Eyecare Business

OCT 2016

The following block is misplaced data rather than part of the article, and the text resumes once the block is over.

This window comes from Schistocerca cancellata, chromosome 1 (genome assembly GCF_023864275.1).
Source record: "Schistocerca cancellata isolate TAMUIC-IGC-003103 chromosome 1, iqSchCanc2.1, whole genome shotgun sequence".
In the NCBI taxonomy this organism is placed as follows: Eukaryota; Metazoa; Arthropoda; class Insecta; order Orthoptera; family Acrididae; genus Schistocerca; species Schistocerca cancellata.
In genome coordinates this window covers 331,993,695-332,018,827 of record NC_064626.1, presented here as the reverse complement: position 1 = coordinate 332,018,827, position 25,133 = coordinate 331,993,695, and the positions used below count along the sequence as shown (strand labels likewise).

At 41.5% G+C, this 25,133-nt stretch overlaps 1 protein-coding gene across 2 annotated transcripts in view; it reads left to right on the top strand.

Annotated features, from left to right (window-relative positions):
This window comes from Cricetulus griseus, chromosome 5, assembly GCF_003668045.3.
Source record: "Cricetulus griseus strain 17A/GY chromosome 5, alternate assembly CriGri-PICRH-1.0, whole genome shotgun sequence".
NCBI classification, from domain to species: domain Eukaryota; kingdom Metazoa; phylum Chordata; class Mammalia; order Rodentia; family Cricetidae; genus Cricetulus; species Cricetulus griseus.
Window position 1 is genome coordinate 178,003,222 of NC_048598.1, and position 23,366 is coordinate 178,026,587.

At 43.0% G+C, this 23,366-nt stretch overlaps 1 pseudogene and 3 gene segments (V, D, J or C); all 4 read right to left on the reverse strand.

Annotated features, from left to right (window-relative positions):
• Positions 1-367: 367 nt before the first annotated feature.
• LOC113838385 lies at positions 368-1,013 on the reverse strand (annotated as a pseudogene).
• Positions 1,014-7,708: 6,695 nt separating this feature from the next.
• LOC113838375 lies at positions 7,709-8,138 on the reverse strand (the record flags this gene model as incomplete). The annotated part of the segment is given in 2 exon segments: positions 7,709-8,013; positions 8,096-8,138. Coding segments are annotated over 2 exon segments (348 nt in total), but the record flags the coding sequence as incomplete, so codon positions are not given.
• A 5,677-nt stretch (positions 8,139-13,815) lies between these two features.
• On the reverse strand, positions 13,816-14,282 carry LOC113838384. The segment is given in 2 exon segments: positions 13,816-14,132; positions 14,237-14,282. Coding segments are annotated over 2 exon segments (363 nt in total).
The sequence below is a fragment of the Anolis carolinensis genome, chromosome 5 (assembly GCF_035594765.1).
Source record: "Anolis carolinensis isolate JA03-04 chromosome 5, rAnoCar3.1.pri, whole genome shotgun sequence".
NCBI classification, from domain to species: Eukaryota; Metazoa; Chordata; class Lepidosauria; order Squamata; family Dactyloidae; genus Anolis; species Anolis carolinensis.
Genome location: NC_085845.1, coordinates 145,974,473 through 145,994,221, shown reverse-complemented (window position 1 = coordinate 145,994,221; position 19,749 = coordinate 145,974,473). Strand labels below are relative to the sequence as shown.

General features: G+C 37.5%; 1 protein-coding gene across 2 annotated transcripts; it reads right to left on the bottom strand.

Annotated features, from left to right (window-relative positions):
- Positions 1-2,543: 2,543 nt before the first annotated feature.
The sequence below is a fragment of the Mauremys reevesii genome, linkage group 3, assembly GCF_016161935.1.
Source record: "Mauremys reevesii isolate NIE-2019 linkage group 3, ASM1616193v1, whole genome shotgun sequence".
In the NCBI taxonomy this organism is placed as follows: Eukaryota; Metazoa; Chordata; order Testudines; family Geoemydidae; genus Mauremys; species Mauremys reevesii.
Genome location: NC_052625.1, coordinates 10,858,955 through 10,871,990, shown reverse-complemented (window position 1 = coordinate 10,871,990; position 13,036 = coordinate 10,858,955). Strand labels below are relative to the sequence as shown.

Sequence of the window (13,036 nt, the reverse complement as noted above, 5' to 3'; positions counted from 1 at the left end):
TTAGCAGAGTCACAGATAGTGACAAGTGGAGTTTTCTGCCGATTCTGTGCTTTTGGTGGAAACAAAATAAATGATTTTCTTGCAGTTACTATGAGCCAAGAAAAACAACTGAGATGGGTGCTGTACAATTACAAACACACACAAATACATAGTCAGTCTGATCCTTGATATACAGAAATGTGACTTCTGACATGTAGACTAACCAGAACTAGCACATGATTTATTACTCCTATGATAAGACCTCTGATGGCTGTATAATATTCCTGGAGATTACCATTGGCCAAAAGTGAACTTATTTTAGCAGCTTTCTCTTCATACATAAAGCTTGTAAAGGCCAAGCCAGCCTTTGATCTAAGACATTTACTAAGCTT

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eb: How do you curate a really cool frame assortment? mm: First off is to know your cus- tomer. You have to pay very close attention to what they say and do and how they react to what is on the floor. We keep notes on what we feel is missing or lacking and are constantly reviewing the selection to make sure we are covering all of our bases. Also, when exploring a collection, we always go through a series of questions that need to be answered before anything is introduced to the shop. As far as finding new brands, you have to keep your pulse on what is happening. We follow Luxury Eyewear Forum on social media for both news and tips and to keep on top of new collections. We also go to trade shows and network with reps and other optical shops to find out what is out there and working for others. eb: How do you show off the frames in your boutique? mm: All of our frames have a home, which is good and bad. We have a very clean, organized shop, and it's easy to see if something has been misplaced or stolen. The downside is we really have no flex space, and if we are super busy we can end up with holes on the boards. Now we keep some back stock just for that reason alone. eb: What are the big trends you see now in optical retail? mm: I think we are in an important time for the industry, and I am very curious to see where it goes from here. You see the model rapidly changing at every level— retail, wholesale—and new players are showing up almost daily. With the recent growth in online eyewear sales, I think the price people expect or are comfortable paying is beginning to decrease. Even in retail, you are starting to see "boutique-style" discount shops opening across the country. You can't compete solely on price anymore. This is why I think quality and personal service will be paramount to the independent optical shop's success. I also think at some point the online model and the retail model will converge. I think there is a space where the power of the online model can be harnessed to push people into the independent shops where they can get a proper fit and a good selection of lenses, creating a win-win situation. You see the success of Warby Parker and its ability to transition the online shopper into a retail shopper—and, in doing so, provide a more suc- cessful transaction and also yield a higher-priced sale through recommendations and upgrades. When shopping online, people almost always go for the cheapest route, but when the benefits of upgrades are explained properly, they usually will accept the recommendation. I think for online brands to be successful, they need to work with the independent retailers, not fight against them. —Jackie Micucci Jackie Micucci has covered the eyewear industry for almost 20 years and has written for a variety of publications, including The New York Times and Seattle magazine. B U Y E R ' S F O R U M 32 E y e c a r e B u s i n e s s . c o m October 2016 Clean spaces and fun displays are hallmarks of Sight I think there's a space where the power of the online model can be harnessed to push people into the independent shops where they can get a proper fit and a good selection of lenses, creating a win- win situation.

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